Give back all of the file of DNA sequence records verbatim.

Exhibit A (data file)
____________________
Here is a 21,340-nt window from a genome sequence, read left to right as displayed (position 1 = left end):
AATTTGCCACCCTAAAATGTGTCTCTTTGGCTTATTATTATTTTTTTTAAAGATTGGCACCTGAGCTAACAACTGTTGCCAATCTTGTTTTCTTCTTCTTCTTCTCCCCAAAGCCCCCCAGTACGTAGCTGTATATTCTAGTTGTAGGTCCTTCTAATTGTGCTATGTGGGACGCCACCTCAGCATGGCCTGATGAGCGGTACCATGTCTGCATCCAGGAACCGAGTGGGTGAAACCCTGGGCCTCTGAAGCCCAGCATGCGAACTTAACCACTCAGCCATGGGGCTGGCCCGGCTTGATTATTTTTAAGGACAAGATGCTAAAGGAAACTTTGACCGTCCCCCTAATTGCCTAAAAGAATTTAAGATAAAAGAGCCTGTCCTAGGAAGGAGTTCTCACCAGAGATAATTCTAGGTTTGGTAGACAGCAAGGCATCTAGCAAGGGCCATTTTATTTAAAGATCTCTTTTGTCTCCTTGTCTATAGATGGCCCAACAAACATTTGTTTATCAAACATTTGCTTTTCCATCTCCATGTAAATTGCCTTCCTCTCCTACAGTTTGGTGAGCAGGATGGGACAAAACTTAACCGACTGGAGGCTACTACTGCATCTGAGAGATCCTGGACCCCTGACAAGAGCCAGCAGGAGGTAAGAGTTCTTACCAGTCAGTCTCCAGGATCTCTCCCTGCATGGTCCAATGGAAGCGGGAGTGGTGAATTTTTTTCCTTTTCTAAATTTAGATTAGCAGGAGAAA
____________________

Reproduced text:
Here is a 21,340-nt window from a genome sequence, read left to right as displayed (position 1 = left end):
AATTTGCCACCCTAAAATGTGTCTCTTTGGCTTATTATTATTTTTTTTAAAGATTGGCACCTGAGCTAACAACTGTTGCCAATCTTGTTTTCTTCTTCTTCTTCTCCCCAAAGCCCCCCAGTACGTAGCTGTATATTCTAGTTGTAGGTCCTTCTAATTGTGCTATGTGGGACGCCACCTCAGCATGGCCTGATGAGCGGTACCATGTCTGCATCCAGGAACCGAGTGGGTGAAACCCTGGGCCTCTGAAGCCCAGCATGCGAACTTAACCACTCAGCCATGGGGCTGGCCCGGCTTGATTATTTTTAAGGACAAGATGCTAAAGGAAACTTTGACCGTCCCCCTAATTGCCTAAAAGAATTTAAGATAAAAGAGCCTGTCCTAGGAAGGAGTTCTCACCAGAGATAATTCTAGGTTTGGTAGACAGCAAGGCATCTAGCAAGGGCCATTTTATTTAAAGATCTCTTTTGTCTCCTTGTCTATAGATGGCCCAACAAACATTTGTTTATCAAACATTTGCTTTTCCATCTCCATGTAAATTGCCTTCCTCTCCTACAGTTTGGTGAGCAGGATGGGACAAAACTTAACCGACTGGAGGCTACTACTGCATCTGAGAGATCCTGGACCCCTGACAAGAGCCAGCAGGAGGTAAGAGTTCTTACCAGTCAGTCTCCAGGATCTCTCCCTGCATGGTCCAATGGAAGCGGGAGTGGTGAATTTTTTTCCTTTTCTAAATTTAGATTAGCAGGAGAAA